funnels, and immense covered cups and cups mounted in gold-- the pride of
guilds and corporations-- appear in the pictures of Rembrandt, Frans Hals,
Jan Steen, Terburg, and others.
FRENCH AND ITALIAN GLASS OF THE 17th CENTURY
After the taste for Venetian glass had passed, the
Dutch and Flemish took up engraving on glass. The Dutch became adepts.
Very famous were three sisters, Anna, Gertrude, and Maria Visscher,
of Amsterdam. They were well placed in life and excelled in all the
accomplishments of their day, "including dancing and engraving exquisitely
with the diamond."
The example here given from the Ryks Museum,
Amsterdam, is a pale sea-green goblet decorated by Anna Visscher, with a
wild rose, a marigold, a carnation, a dragon fly, an inscription, her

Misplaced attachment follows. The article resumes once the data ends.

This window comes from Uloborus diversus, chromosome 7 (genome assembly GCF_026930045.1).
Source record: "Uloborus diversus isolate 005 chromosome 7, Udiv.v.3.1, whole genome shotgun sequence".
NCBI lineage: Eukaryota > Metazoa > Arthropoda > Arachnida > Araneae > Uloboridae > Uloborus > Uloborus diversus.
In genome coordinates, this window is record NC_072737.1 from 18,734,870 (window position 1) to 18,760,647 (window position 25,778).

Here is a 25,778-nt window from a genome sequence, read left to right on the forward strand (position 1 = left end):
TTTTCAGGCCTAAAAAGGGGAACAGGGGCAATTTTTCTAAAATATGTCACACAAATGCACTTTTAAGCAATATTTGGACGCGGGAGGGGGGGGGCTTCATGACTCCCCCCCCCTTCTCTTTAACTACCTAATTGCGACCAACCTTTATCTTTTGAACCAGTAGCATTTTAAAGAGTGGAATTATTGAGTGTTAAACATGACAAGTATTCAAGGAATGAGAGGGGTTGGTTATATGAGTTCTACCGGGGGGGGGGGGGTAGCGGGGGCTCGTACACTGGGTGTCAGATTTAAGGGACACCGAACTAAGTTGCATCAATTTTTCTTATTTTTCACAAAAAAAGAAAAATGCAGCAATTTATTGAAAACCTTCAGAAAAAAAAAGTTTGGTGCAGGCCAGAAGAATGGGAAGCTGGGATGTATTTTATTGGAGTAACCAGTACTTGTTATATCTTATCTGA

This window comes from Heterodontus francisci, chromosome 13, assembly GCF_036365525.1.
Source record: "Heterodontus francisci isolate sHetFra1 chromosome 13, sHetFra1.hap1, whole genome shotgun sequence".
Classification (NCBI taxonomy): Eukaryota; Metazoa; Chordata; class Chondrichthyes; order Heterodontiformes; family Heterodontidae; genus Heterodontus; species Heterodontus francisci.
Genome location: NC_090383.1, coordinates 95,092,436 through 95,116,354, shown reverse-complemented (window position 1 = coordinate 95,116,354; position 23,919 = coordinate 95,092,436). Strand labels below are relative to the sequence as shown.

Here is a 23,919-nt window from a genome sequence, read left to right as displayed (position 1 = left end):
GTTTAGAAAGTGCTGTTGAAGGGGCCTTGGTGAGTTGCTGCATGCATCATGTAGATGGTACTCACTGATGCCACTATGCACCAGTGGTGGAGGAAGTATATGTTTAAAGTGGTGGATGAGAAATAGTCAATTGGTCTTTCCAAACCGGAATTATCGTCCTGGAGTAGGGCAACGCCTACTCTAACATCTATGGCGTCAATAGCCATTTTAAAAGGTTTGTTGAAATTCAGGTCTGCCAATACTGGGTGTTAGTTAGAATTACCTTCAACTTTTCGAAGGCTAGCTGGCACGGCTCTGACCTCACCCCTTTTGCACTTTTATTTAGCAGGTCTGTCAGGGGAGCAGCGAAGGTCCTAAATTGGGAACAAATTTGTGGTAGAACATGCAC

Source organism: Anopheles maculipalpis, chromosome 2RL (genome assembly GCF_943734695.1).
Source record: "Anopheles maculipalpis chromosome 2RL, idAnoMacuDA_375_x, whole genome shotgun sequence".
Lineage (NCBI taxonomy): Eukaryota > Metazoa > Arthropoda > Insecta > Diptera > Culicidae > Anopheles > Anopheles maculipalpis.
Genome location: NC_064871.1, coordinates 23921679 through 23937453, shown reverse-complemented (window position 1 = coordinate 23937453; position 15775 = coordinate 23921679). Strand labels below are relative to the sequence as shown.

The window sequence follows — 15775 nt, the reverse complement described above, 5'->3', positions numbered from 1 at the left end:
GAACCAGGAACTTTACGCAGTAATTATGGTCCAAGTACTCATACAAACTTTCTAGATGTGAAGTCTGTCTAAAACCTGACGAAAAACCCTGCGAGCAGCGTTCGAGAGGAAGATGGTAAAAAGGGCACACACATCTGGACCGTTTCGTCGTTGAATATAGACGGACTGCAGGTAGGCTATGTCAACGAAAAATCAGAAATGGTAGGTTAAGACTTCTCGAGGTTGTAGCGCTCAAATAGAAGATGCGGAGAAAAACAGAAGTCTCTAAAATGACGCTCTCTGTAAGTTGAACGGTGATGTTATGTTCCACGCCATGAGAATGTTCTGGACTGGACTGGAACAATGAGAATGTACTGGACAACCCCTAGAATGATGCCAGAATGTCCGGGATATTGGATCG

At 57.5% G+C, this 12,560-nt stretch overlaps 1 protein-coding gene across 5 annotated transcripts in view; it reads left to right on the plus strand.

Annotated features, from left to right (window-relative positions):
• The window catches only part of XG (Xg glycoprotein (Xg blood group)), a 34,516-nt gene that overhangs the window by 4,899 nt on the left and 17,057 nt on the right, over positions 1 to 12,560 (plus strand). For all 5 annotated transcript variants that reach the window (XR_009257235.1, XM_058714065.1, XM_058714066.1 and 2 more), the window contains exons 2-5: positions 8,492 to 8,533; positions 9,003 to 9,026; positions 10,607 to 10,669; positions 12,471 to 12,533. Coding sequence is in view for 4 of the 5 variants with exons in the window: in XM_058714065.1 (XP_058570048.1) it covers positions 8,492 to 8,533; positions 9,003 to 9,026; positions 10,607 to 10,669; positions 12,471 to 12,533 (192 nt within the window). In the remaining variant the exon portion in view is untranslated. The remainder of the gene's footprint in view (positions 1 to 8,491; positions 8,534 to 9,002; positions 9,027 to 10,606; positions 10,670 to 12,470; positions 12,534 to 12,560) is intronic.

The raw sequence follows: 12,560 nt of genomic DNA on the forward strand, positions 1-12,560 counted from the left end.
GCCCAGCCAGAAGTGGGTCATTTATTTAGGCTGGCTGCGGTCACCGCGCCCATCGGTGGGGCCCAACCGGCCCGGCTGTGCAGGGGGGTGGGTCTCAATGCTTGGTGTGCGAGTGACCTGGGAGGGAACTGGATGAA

name and the date, 1621.
In the late eighteenth century the Dutch excelled
in a kind of dotted work (like stipple engraving) that produced the effect
of a breath on a pane. They also copied intricate engravings on their
dishes, bowls and goblets. Museums also show with pride all kinds of
"trick glasses" that suited the heavy merriment
of such people
as we see depicted by Frans Hals, Rembrandt, Rubens,
Van der Helst and Teniers. The Flemings and Dutch were also affected by
Bohemian and English influences in the eighteenth century.
OLD ENGLISH ALE GLASSES
English glass took a new turn in the days of
William and Mary. The English had just invented flint glass, or "lead
glass," which was beautifully clear and hard, with the most wonderful
dispersive power of any glass known. This quality was soon seized upon
by the cutters, who enriched the surface by many patterns, not only
interesting in themselves, but well adapted to scattering the rays of
light that passed through the glass and breaking them into prismatic
colors. Perhaps the cutters may have begun by